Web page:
The Audience Sat Quietly

I'm happy to report that the Chemerinsky affair has come to what appears a happy conclusion. But even at its worst, that kerfuffle might be small potatoes compared to the worst interpretation (which is not the only one possible) of what is recorded in this video of U.Florida police tasering a student:

The video begins at the end of what appears from the excerpt to be the student's mildly confrontational question. But we don't know what went before — for example, did the student hog the mike for 10 minutes, refusing calls to relinquish it?

ABC News reports

University spokesman Steve Orlando said Meyer was asked to leave the microphone after his allotted time was up. Meyer can be seen refusing to walk away and getting upset that the microphone was cut off.

As two officers take Meyer by the arms, Kerry, D-Mass., can be heard saying, “That's all right, let me answer his question.”

Did he go over time a little, or a long time? Does U.Fla have a 10-second rule — go over 11 seconds and it's the pokey?

I'm certain the police will say they tasered the student for resisting arrest, and viewed strictly from the point of police procedure and starting from the rule that even people subject to false arrest are supposed to go quietly that seems plausible from the video. The student isn't going quietly — he's shouting for help and asking what he's done to merit arrest.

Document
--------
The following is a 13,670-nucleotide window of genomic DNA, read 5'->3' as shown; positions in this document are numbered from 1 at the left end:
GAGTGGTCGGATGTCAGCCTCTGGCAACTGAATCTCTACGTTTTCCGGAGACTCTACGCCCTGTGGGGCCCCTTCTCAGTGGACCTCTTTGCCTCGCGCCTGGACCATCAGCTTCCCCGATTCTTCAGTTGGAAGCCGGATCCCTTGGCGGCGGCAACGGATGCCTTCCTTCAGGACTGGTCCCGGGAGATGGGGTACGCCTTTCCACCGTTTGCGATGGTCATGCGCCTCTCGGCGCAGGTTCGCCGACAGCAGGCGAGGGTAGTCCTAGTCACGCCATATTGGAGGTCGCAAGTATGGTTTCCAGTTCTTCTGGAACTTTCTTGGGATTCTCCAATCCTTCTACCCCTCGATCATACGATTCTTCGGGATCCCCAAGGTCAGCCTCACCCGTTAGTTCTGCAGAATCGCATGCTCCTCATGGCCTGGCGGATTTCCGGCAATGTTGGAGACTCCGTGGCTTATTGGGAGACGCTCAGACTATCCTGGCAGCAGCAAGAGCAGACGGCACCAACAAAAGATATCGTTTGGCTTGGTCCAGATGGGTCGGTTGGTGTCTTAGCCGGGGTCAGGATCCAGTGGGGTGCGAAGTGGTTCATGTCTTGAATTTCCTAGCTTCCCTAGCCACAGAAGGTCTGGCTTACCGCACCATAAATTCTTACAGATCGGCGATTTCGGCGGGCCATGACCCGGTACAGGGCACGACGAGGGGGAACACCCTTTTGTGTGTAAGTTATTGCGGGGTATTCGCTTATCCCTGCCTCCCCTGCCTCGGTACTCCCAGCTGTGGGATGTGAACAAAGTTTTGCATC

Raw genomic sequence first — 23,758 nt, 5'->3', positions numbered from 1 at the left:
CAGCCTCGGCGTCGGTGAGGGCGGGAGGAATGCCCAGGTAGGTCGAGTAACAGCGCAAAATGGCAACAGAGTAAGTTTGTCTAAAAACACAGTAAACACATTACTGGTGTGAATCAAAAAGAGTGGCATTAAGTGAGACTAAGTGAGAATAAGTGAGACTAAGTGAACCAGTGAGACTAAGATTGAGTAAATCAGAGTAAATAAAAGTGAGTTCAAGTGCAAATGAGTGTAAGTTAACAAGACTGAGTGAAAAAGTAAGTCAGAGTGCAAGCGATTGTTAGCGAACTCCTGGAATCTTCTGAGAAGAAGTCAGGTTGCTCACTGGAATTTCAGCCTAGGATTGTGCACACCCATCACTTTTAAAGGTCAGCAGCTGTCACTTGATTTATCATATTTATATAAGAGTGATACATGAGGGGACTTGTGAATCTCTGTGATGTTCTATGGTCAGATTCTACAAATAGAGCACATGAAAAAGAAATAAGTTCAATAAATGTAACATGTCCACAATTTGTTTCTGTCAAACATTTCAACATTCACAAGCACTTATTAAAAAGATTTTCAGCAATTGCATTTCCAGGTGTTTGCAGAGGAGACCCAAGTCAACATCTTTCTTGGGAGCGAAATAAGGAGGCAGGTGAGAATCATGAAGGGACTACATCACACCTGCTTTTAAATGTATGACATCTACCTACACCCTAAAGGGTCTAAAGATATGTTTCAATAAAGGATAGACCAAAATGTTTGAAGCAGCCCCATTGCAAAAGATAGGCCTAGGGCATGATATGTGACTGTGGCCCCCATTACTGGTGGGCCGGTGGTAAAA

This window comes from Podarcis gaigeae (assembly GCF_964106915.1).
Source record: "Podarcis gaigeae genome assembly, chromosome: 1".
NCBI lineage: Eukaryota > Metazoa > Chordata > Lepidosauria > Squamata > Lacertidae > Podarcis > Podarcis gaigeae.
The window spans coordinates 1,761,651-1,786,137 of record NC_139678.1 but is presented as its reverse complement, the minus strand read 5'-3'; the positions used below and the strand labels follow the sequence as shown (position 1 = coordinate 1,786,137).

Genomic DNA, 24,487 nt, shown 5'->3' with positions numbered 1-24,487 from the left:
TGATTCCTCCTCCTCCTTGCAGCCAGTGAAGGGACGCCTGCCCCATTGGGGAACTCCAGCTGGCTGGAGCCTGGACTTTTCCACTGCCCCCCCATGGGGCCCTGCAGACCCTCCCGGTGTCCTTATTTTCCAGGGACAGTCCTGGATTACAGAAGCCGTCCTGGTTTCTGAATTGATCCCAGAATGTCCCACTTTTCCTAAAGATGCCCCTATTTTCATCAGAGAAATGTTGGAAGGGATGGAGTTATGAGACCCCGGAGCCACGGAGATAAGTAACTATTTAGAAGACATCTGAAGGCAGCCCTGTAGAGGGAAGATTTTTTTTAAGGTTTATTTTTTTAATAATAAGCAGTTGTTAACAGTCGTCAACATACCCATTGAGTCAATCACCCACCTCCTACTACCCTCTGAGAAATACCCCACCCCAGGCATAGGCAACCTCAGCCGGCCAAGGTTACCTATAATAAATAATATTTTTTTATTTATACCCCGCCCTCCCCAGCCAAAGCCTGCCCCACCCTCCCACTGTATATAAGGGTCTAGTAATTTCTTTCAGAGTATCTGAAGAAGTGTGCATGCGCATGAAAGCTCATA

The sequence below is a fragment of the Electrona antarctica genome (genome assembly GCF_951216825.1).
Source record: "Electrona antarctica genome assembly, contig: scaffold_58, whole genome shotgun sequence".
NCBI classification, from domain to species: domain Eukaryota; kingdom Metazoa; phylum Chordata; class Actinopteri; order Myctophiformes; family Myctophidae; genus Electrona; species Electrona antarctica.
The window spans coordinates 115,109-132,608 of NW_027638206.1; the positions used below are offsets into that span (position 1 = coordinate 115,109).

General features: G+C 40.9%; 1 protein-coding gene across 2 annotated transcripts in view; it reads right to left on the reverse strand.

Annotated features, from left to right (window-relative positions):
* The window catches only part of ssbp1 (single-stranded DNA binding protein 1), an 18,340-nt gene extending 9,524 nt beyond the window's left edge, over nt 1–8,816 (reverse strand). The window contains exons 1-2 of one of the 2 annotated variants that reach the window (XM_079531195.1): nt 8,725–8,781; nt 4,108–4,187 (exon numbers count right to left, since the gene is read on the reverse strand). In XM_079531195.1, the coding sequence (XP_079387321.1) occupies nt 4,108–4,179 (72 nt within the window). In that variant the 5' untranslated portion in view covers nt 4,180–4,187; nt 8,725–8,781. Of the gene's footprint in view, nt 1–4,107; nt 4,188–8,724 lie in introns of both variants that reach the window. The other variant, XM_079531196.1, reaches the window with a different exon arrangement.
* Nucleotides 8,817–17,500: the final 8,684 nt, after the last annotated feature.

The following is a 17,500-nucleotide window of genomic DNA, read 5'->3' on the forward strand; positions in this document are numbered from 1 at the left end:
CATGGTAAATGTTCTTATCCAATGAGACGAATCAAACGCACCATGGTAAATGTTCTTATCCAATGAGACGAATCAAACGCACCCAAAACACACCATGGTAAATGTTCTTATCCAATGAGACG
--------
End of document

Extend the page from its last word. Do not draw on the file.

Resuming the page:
Yet, at another level, that defense elevates procedure over substance: Why was this student arrested at all? Dragging people away for asking a question in a public forum at a public university suggests we may be reaching a new low in civic values and freedom.

The Village Voice website asks,

1) Did this actually happen in the United States of America?
2) How is it that 98 percent of the audience sat in silence?
3) Can you believe that Kerry just kept on answering the question as if everything were normal?
4) What would have happened if the Senator stood up and told the cops to stop instead of offering weak protestation?

I think the second question is the key: Why did the audience fail to react?

Did the audience fail to react because this is a known crank who was looking for trouble and was abusive in the (seconds? minutes?) preceding this video, and they felt he had abused the audience as much as Senator Kerry, or did the audience fail to react because we're no longer shocked by people being dragged away if they ask unpleasant questions in public?

Comments — and eyewitness reports — particularly welcome.

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3 Responses to The Audience Sat Quietly

  1. Joe says:

    John Kerry should have done more than stand by and watch. After all, he was probably the only person in the room who had lead crewmen in combat, and he had a microphone that he could have used to at least tell the rent-a-cops to stop. (He should have left the stage and approached the cops and the students). Even tho the rethuglicans cheated in 2004, John Kerry contributed heavily to his own defeat by his failure to develop a spine during the campaign.

  2. Adam says:

    There are quite a few videos of this event, which answer some of your questions.

  3. The kid was lucky the campus police have not been upgraded to assault rifles. This is one reason everyone in the hall sat pretty quietly and watched. They are thoroughly cowed by the repressive atmosphere in this country, which is backed by heavy weaponry in the hands of criminals, police and citizens.

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